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Removing setuid

Removing setuid

Posted Nov 23, 2010 18:59 UTC (Tue) by talex (subscriber, #19139)
Parent article: Ghosts of Unix past, part 4: High-maintenance designs

I wonder how hard it would be to eliminate setuid (including POSIX capabilities) entirely?

[ find -perm 4000 ... ]

Looks like most setuid binaries could be replaced by services (e.g. over D-BUS), running in an environment that is known and trusted. e.g. chsh, ping, mount (for cases where setuid is used), passwd, at.

su and sudo could be replaced by ssh (or telnet) localhost.

I'm not quite sure why chromium-browser-sandbox needs to be setuid, but presumably a slightly improved seccomp mode would fix that.

Is there anything that really needs to be setuid?

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Removing setuid

Posted Nov 23, 2010 19:09 UTC (Tue) by Yorick (subscriber, #19241) [Link]

The most important user of setuid that I can think of is Nethack. It would have to run as a daemon (&).

Removing setuid

Posted Nov 23, 2010 22:09 UTC (Tue) by nix (subscriber, #2304) [Link]

& itself being one of the sickest in-jokes in nethack (which has almost too many, if that were possible).

Removing setuid

Posted Nov 24, 2010 13:18 UTC (Wed) by nye (guest, #51576) [Link]

I...never got that joke until just now.

Removing setuid

Posted Dec 1, 2010 3:30 UTC (Wed) by baldridgeec (guest, #55283) [Link]

Don't feel bad, I didn't either (even though MAIL is defined on my build!)

Removing setuid

Posted Nov 23, 2010 19:50 UTC (Tue) by zlynx (subscriber, #2285) [Link]

The sandbox is actually setuid to a lower permission level. Not what you usually see, but useful.

Removing setuid

Posted Nov 29, 2010 14:06 UTC (Mon) by talex (subscriber, #19139) [Link]

Needing to privileges to drop privileges seems quite a common problem with Linux. Unfortunately, patches to solve this problem may themselves cause more problems... by interfering with SetUID binaries:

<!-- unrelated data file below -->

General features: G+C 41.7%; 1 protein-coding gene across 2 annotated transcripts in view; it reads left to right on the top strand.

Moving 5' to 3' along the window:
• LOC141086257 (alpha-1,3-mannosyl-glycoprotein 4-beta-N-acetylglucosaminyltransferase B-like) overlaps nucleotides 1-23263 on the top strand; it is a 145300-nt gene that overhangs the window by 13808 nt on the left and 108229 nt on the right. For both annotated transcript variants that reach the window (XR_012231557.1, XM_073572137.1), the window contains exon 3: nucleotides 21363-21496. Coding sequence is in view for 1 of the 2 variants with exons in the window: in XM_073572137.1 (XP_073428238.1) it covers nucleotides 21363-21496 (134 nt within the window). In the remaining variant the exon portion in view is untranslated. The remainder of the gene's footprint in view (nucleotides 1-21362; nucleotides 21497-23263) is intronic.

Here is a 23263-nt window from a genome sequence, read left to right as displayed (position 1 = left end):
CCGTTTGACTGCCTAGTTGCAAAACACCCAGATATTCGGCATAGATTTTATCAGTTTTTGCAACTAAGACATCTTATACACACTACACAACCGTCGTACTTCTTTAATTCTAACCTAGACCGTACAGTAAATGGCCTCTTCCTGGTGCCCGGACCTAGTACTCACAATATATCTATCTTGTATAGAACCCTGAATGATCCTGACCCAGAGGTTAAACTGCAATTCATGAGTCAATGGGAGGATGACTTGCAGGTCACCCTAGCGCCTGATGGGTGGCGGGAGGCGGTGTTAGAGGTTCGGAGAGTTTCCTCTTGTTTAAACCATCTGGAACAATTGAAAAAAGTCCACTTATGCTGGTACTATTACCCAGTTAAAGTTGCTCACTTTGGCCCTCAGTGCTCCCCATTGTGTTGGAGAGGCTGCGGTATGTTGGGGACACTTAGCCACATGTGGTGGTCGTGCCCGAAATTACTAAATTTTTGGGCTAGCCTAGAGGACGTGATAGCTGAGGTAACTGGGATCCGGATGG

Removing setuid

Posted Nov 23, 2010 19:56 UTC (Tue) by vonbrand (guest, #4458) [Link]

Whatever you do, the result will still be some kind of membrane that separates (but connects) two domains with different privileges. Everything that goes through it will have to be checked. Sure, there are other ways to handle this; the real question is which is the hardest to foobar...

Removing setuid

Posted Nov 29, 2010 14:36 UTC (Mon) by talex (subscriber, #19139) [Link]

OK. In the case of services, the membrane is needed only for the socket over which the user sends their messages, which hopefully the programmer is already thinking about from a security PoV.

In the case of SetUID, the membrane includes quite a lot of things the programmer probably didn't think about, besides the program's arguments, including the inherited:

* environment variables
* file descriptors (e.g. close(1); exec(setuid))
* the current directory (which may be writeable/moveable by the user)
* ulimits
* umask
* POSIX capabilities?

(those are the ones I can think of; I'm sure there are more)

Removing setuid

Posted Nov 23, 2010 23:57 UTC (Tue) by cjwatson (subscriber, #7322) [Link]

It would be nice to have a replacement for the somewhat niche use of set-id to prevent a process being ptraced. ssh-agent (at least in Debian - I don't recall the upstream setup right now) is setgid to a single-purpose group, and drops that privilege on startup, purely to prevent an attacker ptracing the agent and extract cleartext keys. It helps to have this in the filesystem so that there's no vulnerable window at startup.